In this video segment from Cyberchase, Bianca wants to learn why her plants keep dying, so she transports them in a carriage to the New York Botanical Garden. A helpful plant expert shows her some patterns in plants, including bilateral and rotational symmetry, before discovering the pattern that may be killing Bianca's plants.
Symmetry can be found all around us. You need only look in the mirror to find evidence that the human body is symmetrical. If you draw a line down the middle of your body, you will see that one side is the mirror image of the other side: two eyes, two ears, two arms, two legs, ten fingers, etc.
The type of symmetry first mentioned in the video segment is called bilateral symmetry, which is also called reflection symmetry or mirror symmetry. A figure has bilateral symmetry if you can draw a vertical or horizontal line through the middle of the figure and one half of the figure is a mirror image of the other half. The line down the middle is called a line of symmetry. In the video segment, the first leaf shown by the plant expert exhibits bilateral symmetry.
Another common type of symmetry is rotational symmetry. If a figure can be rotated a certain number of degrees about its center and look exactly the same, the figure is said to have rotational symmetry. The angle through which the figure can be rotated to make it look the same is called the angle of rotation. For example, the five-pointed star can be rotated 72 degrees about its center, and it will look exactly as it did in its original position. An equilateral triangle, which has sides of equal length, can be rotated 120 degrees about its center and it will still look the same. Many objects in nature, such as some flowers and snowflakes, exhibit rotational symmetry. In the video segment, the flowers that exhibit rotational symmetry all had five petals, which means that their angle of rotation would be 360/5 degrees, or 72 degrees.
Plants and animals that generally exhibit symmetrical features are thought to be healthier than asymmetrical members of their species. Scientists believe that humans and animals inherently associate symmetrical features with a strong immune system, which is seen as a likely predictor of strong and healthy offspring. Researchers have found that animals and humans often seek out mates with symmetrical features.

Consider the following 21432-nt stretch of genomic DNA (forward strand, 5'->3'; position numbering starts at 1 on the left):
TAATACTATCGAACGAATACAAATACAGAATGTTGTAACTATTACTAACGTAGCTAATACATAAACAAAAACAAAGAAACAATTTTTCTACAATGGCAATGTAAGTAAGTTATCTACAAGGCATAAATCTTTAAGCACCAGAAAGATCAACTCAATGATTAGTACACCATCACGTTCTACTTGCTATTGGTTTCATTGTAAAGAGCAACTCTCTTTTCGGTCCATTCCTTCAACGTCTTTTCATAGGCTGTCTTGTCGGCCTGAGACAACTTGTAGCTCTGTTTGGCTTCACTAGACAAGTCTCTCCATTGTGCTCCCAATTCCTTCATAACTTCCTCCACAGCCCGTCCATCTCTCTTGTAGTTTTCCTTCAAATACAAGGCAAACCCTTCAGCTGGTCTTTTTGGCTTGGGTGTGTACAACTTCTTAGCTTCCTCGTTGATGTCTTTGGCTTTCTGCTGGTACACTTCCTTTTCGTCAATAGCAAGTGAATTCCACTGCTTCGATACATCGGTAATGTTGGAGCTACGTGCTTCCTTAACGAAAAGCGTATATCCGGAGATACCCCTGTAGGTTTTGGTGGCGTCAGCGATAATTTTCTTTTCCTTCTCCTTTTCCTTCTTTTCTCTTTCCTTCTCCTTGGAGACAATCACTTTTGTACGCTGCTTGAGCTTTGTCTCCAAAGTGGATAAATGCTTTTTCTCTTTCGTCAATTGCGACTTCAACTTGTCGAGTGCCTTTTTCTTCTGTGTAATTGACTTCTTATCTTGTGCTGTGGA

In addition to nature, symmetry exists in many man-made objects and is an important concept in art, science, and architecture. When choosing their brand logos, companies have taken advantage of the fact that the human eye is attracted to symmetry. If you think about some of the sports team and company logos you know, you may recognize that many of them exhibit bilateral or rotational symmetry.
To learn about the symmetry found in snowflakes, check out Snowflake Physics Flash Interactive.
Bianca: I'd give anything for a green thumb. No matter how hard I try I kill every plant I own... it's a pattern, one that I need to break. You've heard about homicide? I'm guilty of herbicide! I water my plants every day. There's something wrong. I need help from an expert. (It's okay sweeties, we're gonna get you some water).
This is amazing; so many gorgeous plants! And none of them are dead. Can you help me? I have an emergency.
Gwen: Should I call an ambulance?
Bianca: Well, not that kind of emergency. I’m a plant killer, and I want to change.
Gwen: What do you mean?
Bianca: I mean, I want to learn more about plants, so that they can live long and prosper.
Gwen : I’d be happy to help. How about if I show you around the garden?
Bianca: That would be great! It’s amazing to see so many different kinds.
Gwen: It’s also interesting to see what they have in common. Notice anything?
Bianca: Yeah, they’re not brown, like mine.
Gwen: Anything else? Here’s a hint – look at the leaves.
Bianca: Hmmm. On each leaf, the right side looks like the left side.
Gwen: Right. And if you fold this down the middle, both sides match up. Many leaves are symmetrical. Symmetry is just one of the patterns found in nature.
Bianca: Wow, these flowers are symmetrical, too! The right side looks like the left side.
Gwen: Right. But if I also rotate the flower just the right amount…
Bianca: …it looks like it did before you rotated it.
Gwen: That pattern is called rotational symmetry.
Bianca: Wow! These flowers have rotational symmetry, too. Why do plants have symmetry?
Gwen: No one knows for sure. But scientists think it helps the plant get the sun and nutrients it needs to grow. Symmetry also may help plants stay balanced, so they don’t fall over.
Bianca: I just noticed something else. Every one of those purple flowers has five petals.
Gwen: You just found another pattern! It so happens that lots of different flowers have five petals.
Bianca: Like those yellow ones!
Bianca: And those pink ones!
Bianca: Like the plants, my symmetrical brain needs some nutrients. Do you want an apple?
Gwen: Yes, thank you. I’d like to show you something.
Bianca: Awesome! A star is born!
Gwen: Every apple blossom turns into an apple with five seed compartments.
Bianca: Every apple?
Gwen: Yup. Guess how many petals an apple blossom has?
Gwen: You got it.
Bianca: That is so cool! I know a lot more about plants than I did before. But I still don’t know how to keep mine alive. I water them every day.
Gwen: Every day?
Bianca: Right before breakfast.
Gwen: I think we just uncovered another pattern. You water your plants every day. You’re probably over watering them. You’re killing them with kindness!
Bianca: How is that possible?
Gwen: When you over water, the soil gets so soggy that oxygen can’t reach the roots. Then the roots rot and the plant dies.
Bianca: That’s great news!
Gwen: It is?
Bianca: Yeah, because all I have to do is change my pattern and water them less frequently, and they’ll live. I can have a green thumb!
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